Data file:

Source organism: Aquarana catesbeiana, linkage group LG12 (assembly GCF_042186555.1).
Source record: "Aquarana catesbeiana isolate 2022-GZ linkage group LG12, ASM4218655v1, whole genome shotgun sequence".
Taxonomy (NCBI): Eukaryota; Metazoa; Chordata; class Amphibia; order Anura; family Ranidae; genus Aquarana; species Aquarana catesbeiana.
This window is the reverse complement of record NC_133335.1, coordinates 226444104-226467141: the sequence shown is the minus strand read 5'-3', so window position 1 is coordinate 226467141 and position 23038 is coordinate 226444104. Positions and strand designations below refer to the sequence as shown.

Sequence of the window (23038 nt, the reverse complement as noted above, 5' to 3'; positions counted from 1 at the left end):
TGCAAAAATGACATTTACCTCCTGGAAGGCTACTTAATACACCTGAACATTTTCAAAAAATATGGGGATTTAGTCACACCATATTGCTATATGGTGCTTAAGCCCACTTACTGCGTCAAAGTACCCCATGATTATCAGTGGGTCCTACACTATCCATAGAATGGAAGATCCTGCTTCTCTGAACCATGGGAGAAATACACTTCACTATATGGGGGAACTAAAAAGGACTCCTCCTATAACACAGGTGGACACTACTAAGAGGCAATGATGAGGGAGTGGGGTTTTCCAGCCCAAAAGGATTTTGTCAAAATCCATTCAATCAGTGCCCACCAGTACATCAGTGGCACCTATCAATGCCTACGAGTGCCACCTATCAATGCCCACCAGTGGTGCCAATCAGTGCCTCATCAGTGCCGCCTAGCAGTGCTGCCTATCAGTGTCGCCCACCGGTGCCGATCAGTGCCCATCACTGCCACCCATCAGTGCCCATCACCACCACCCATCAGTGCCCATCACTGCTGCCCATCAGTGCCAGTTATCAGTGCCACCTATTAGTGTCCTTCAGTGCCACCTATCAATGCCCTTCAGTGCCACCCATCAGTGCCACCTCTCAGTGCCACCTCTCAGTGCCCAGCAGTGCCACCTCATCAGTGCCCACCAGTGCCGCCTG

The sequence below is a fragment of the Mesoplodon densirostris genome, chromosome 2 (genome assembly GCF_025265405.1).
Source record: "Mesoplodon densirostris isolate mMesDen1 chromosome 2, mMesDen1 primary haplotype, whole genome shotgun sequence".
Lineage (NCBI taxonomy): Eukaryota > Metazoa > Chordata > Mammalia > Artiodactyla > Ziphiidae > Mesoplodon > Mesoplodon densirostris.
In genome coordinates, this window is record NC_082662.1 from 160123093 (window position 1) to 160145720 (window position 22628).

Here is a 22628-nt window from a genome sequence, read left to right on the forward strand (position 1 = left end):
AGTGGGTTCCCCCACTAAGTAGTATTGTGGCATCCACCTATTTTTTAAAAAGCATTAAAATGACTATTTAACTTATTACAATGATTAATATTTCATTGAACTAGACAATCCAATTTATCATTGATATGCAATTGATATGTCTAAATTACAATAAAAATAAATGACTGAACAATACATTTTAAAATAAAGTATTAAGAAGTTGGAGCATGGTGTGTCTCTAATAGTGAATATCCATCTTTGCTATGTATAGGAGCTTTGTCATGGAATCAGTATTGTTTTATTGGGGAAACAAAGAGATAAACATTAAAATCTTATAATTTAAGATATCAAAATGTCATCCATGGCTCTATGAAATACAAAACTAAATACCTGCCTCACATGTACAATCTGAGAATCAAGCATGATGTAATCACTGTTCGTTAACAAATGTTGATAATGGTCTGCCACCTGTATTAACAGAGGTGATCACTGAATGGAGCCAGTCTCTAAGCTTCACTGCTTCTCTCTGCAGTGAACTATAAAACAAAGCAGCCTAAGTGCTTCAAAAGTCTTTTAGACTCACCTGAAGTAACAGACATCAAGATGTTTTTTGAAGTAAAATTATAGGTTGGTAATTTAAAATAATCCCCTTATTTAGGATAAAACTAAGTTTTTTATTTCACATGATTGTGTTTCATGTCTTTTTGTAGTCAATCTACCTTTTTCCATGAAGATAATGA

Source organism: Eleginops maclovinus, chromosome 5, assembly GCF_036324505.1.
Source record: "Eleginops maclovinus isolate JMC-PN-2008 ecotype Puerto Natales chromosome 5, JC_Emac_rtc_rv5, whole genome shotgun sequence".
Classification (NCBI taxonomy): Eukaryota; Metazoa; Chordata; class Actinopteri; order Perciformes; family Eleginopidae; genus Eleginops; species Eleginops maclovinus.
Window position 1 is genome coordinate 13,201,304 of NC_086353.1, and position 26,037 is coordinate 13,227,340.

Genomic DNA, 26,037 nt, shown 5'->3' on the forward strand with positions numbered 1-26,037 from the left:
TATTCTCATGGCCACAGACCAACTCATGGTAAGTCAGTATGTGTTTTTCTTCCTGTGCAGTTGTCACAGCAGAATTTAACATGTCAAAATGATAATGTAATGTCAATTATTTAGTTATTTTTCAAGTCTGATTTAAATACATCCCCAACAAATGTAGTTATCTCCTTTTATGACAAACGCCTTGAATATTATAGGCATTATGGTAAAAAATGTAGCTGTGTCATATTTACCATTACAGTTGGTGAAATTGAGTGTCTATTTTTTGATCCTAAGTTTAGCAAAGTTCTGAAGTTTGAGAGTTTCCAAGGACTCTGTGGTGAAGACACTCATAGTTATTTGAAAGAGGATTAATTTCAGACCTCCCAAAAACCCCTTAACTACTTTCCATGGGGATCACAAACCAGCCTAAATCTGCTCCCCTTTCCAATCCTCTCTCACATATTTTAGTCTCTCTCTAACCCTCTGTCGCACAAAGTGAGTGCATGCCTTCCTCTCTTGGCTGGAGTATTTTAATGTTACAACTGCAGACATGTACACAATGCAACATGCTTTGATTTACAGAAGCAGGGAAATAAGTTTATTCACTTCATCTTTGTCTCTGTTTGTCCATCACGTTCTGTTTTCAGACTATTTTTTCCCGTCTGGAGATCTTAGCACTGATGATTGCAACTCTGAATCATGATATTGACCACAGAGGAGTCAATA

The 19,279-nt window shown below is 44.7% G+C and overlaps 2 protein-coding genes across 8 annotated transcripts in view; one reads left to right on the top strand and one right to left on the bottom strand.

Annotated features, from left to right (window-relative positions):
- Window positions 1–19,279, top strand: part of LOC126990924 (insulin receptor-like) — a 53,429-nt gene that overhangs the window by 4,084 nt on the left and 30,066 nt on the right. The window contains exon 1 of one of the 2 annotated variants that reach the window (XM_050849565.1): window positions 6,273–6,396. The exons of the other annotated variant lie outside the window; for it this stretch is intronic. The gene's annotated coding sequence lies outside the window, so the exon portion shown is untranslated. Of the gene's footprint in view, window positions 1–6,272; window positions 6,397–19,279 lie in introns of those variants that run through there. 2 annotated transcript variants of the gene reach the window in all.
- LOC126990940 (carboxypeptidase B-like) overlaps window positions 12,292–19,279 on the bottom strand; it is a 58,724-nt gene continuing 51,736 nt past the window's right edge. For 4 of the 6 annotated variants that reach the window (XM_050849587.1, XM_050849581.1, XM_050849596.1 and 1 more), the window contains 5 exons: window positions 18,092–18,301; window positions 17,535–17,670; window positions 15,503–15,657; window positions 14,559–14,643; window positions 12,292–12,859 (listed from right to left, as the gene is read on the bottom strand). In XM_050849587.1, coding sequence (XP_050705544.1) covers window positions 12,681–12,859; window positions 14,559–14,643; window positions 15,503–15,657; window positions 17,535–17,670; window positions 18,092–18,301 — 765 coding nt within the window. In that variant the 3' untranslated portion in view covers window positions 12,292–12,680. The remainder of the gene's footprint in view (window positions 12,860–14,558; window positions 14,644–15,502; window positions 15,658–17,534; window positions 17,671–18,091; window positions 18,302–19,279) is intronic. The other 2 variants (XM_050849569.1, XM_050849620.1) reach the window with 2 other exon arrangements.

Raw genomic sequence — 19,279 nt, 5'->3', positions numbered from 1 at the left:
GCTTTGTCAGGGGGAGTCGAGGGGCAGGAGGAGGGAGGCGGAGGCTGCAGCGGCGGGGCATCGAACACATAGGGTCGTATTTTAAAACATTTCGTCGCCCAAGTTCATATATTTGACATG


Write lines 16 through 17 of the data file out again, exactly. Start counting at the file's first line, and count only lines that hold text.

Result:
Window position 1 is genome coordinate 13,201,304 of NC_086353.1, and position 26,037 is coordinate 13,227,340.

Genomic DNA, 26,037 nt, shown 5'->3' on the forward strand with positions numbered 1-26,037 from the left: